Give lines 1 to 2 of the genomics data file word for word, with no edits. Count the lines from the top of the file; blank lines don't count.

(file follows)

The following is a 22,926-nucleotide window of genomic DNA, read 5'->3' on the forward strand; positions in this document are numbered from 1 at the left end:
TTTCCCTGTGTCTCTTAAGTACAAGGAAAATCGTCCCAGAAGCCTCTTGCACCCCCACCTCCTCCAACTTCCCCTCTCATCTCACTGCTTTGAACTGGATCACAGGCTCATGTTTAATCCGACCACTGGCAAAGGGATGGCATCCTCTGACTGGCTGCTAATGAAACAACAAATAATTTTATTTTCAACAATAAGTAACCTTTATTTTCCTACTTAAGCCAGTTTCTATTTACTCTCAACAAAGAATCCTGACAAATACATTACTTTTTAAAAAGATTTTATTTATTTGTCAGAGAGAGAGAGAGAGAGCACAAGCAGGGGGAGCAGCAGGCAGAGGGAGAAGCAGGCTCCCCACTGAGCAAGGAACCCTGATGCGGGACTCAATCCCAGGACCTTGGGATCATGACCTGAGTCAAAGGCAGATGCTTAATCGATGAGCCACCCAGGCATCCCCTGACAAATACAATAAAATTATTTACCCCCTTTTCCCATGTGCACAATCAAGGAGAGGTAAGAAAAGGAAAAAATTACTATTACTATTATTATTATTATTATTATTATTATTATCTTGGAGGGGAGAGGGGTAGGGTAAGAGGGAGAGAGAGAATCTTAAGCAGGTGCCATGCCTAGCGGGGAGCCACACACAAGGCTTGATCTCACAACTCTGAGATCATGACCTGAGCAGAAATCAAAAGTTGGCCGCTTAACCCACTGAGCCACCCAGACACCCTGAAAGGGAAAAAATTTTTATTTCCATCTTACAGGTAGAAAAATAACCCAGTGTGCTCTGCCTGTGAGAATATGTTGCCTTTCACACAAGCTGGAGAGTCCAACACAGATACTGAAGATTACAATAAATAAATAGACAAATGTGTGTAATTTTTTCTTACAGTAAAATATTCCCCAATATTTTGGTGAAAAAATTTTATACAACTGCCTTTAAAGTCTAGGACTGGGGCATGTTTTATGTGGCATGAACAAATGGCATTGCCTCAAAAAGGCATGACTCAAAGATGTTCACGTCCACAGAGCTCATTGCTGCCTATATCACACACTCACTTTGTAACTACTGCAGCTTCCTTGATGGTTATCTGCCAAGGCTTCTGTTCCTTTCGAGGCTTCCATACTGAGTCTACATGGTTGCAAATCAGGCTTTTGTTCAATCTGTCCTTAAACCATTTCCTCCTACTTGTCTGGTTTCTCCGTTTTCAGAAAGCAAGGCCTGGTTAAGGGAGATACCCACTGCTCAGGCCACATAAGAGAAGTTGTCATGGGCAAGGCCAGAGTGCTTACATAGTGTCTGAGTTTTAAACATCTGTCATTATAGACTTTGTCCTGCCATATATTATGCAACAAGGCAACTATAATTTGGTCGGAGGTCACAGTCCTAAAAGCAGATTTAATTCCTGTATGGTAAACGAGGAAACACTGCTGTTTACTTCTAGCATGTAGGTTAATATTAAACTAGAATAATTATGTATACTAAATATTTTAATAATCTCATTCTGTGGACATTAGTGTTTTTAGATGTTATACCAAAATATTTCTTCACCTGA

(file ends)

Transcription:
The following is a 22,926-nucleotide window of genomic DNA, read 5'->3' on the forward strand; positions in this document are numbered from 1 at the left end:
TTTCCCTGTGTCTCTTAAGTACAAGGAAAATCGTCCCAGAAGCCTCTTGCACCCCCACCTCCTCCAACTTCCCCTCTCATCTCACTGCTTTGAACTGGATCACAGGCTCATGTTTAATCCGACCACTGGCAAAGGGATGGCATCCTCTGACTGGCTGCTAATGAAACAACAAATAATTTTATTTTCAACAATAAGTAACCTTTATTTTCCTACTTAAGCCAGTTTCTATTTACTCTCAACAAAGAATCCTGACAAATACATTACTTTTTAAAAAGATTTTATTTATTTGTCAGAGAGAGAGAGAGAGAGCACAAGCAGGGGGAGCAGCAGGCAGAGGGAGAAGCAGGCTCCCCACTGAGCAAGGAACCCTGATGCGGGACTCAATCCCAGGACCTTGGGATCATGACCTGAGTCAAAGGCAGATGCTTAATCGATGAGCCACCCAGGCATCCCCTGACAAATACAATAAAATTATTTACCCCCTTTTCCCATGTGCACAATCAAGGAGAGGTAAGAAAAGGAAAAAATTACTATTACTATTATTATTATTATTATTATTATTATTATCTTGGAGGGGAGAGGGGTAGGGTAAGAGGGAGAGAGAGAATCTTAAGCAGGTGCCATGCCTAGCGGGGAGCCACACACAAGGCTTGATCTCACAACTCTGAGATCATGACCTGAGCAGAAATCAAAAGTTGGCCGCTTAACCCACTGAGCCACCCAGACACCCTGAAAGGGAAAAAATTTTTATTTCCATCTTACAGGTAGAAAAATAACCCAGTGTGCTCTGCCTGTGAGAATATGTTGCCTTTCACACAAGCTGGAGAGTCCAACACAGATACTGAAGATTACAATAAATAAATAGACAAATGTGTGTAATTTTTTCTTACAGTAAAATATTCCCCAATATTTTGGTGAAAAAATTTTATACAACTGCCTTTAAAGTCTAGGACTGGGGCATGTTTTATGTGGCATGAACAAATGGCATTGCCTCAAAAAGGCATGACTCAAAGATGTTCACGTCCACAGAGCTCATTGCTGCCTATATCACACACTCACTTTGTAACTACTGCAGCTTCCTTGATGGTTATCTGCCAAGGCTTCTGTTCCTTTCGAGGCTTCCATACTGAGTCTACATGGTTGCAAATCAGGCTTTTGTTCAATCTGTCCTTAAACCATTTCCTCCTACTTGTCTGGTTTCTCCGTTTTCAGAAAGCAAGGCCTGGTTAAGGGAGATACCCACTGCTCAGGCCACATAAGAGAAGTTGTCATGGGCAAGGCCAGAGTGCTTACATAGTGTCTGAGTTTTAAACATCTGTCATTATAGACTTTGTCCTGCCATATATTATGCAACAAGGCAACTATAATTTGGTCGGAGGTCACAGTCCTAAAAGCAGATTTAATTCCTGTATGGTAAACGAGGAAACACTGCTGTTTACTTCTAGCATGTAGGTTAATATTAAACTAGAATAATTATGTATACTAAATATTTTAATAATCTCATTCTGTGGACATTAGTGTTTTTAGATGTTATACCAAAATATTTCTTCACCTGA